QBR best practices

There are several best practices you can follow and recommend to enable productive, tailored QBRs/EBRs:

  • Get buy-in and participation from internal stakeholders and champions. Share the presentation deck in advance and have them showcase contributions.
  • Customize the content based on the customer's current stage in their lifecycle and journey with your solution. Your messaging should be refined for that context.
  • Use benchmarking data and relevant comparisons – this helps gain engagement and spark valuable discussions about where they stand.
  • Maintain the momentum by continually "peeling the onion" and asking probing follow-up questions throughout to maintain an open dialogue.
  • Rely on presentation templates to guide the workflow and enable efficient scaling of the process, while allowing flexibility to tailor per situation.

Managing QBR challenges

Unfortunately, even with a clear focus and the best of intentions, you're still likely to hit a few snags along the way – c'est la vie! But don't stress, we've got your back.

A couple of unique challenges we’ve seen members of the CSC community encounter with QBRs and customer success models:

  • The substance and approach differ significantly if you're a one-to-many CSM versus a one-to-few or one-to-one model. Account load and complexity really impact your ability to customize.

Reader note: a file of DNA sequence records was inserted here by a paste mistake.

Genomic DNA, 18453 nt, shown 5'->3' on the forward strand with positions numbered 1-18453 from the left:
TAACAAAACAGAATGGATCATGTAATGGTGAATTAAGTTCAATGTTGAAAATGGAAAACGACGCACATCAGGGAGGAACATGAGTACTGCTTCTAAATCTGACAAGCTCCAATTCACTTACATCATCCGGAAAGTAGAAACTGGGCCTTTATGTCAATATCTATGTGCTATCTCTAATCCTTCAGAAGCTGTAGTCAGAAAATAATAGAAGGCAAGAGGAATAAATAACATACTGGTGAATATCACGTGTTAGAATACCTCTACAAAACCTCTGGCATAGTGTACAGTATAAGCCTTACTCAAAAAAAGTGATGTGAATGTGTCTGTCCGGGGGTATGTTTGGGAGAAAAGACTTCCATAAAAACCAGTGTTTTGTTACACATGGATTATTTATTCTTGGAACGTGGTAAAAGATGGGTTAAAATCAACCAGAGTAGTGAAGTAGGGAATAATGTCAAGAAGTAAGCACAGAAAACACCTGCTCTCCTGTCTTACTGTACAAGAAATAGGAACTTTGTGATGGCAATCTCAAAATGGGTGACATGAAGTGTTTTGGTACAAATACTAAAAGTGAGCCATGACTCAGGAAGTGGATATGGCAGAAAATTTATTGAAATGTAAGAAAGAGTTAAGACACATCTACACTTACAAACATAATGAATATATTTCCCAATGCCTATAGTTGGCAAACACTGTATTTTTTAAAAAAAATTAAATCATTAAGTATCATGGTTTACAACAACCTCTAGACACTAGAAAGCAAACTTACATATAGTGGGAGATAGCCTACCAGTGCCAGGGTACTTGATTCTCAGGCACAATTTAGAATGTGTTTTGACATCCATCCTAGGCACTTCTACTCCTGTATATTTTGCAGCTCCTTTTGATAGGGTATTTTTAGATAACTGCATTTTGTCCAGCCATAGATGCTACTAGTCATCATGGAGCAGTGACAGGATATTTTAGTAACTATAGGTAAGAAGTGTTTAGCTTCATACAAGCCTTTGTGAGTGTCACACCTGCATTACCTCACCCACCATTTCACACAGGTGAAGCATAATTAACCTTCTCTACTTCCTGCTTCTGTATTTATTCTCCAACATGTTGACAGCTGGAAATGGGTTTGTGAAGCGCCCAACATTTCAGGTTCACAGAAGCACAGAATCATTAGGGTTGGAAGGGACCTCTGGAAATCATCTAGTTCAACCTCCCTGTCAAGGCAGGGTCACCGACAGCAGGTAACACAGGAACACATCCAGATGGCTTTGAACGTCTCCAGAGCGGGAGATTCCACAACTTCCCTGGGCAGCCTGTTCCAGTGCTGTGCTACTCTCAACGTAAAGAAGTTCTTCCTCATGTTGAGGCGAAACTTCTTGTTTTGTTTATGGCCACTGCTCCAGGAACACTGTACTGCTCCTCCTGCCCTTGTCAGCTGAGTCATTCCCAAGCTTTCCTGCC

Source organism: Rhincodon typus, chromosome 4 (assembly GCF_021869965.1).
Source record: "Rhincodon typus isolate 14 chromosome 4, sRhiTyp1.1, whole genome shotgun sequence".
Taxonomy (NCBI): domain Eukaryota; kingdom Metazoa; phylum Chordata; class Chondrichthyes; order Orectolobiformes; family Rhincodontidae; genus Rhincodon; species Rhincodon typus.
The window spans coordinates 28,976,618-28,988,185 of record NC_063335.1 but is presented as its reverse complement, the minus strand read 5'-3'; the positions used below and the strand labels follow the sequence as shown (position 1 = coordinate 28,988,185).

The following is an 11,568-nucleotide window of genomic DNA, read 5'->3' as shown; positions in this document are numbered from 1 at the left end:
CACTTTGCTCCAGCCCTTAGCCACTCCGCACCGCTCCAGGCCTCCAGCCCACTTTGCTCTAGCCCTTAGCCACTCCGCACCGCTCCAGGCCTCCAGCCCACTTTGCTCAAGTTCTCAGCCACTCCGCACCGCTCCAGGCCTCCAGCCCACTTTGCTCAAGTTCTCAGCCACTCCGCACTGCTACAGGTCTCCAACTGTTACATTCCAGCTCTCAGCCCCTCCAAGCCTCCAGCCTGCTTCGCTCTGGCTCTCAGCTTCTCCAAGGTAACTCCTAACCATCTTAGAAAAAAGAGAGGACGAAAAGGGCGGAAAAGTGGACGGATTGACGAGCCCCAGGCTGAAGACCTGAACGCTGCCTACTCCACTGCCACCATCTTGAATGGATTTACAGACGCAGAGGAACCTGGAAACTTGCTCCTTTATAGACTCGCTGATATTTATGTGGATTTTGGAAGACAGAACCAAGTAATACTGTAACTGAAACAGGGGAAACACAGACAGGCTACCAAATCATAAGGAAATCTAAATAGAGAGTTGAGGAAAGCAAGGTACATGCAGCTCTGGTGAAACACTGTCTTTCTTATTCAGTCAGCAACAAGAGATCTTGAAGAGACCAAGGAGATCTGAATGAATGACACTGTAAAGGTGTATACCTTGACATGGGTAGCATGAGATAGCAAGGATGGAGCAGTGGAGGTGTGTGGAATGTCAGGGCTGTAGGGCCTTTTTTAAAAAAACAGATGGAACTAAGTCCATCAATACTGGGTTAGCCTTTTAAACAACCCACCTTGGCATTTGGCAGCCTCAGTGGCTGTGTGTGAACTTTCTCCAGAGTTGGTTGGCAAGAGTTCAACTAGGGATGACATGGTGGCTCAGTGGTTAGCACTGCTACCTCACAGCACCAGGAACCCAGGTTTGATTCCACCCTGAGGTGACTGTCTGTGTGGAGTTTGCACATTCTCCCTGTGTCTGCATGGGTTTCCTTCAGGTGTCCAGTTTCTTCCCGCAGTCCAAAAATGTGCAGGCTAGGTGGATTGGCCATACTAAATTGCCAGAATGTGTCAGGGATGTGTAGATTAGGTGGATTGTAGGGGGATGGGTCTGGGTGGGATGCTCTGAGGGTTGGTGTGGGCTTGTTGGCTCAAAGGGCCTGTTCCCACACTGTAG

• While some customization is required, you can't fully reinvent the wheel for every single client. The goal is to tailor your approach using a general framework and template rather than start from scratch.
  • Maintaining consistent messaging and strategy across different customers and customer success managers is critical for a cohesive experience.
  • Discovery of the customer's evolving needs and priorities should be an ongoing process that continuously informs these meetings - it doesn't stop after onboarding.
Time management hacks for customer success professionals
“Wow, can you believe we’re nearly in April already?” 😱 I’ll bet you a pretty penny you’ve either heard this phrase or said it yourself at some point recently. It’s no secret that time passes fast, and it can either be an ally to you or an adversary – depending on how it’s used.

The future of QBRs

While perspectives vary, most of us agree these meetings should ultimately be "strategic checkpoints" focused on the customer's future direction versus rehashing the past. The point is to understand their goals and provide collaborative recommendations to increase value and alignment.

You can frame it as empowering your team to balance qualitative art and quantitative science in these meetings. Infusing strategic insights and storytelling alongside metrics and data visualization. You should think about rebranding away from the QBR label to position them as forward-looking sessions.

The unifying thread is using these touchpoints to drive alignment around the customer's evolving needs and co-create a purposeful roadmap for driving increasing value. It shouldn't be a one-sided update, but an open exchange.

As the customer success discipline matures, QBRs and other established practices will continue to evolve. Staying open-minded, focusing on meaningful dialogue, and constantly improving will be the path forward for yourself and the wider CS field.

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The ultimate QBR toolkit

Fine-tune your strategy and create reviews that truly resonate with your customers.

Quarterly business reviews (QBRs) should tell a compelling story and be data-driven, but getting all of the data you need and starting from scratch can be a challenge.

So are you ready to re-evaluate the way your team creates and delivers your QBRs?

You've come to the right place.👇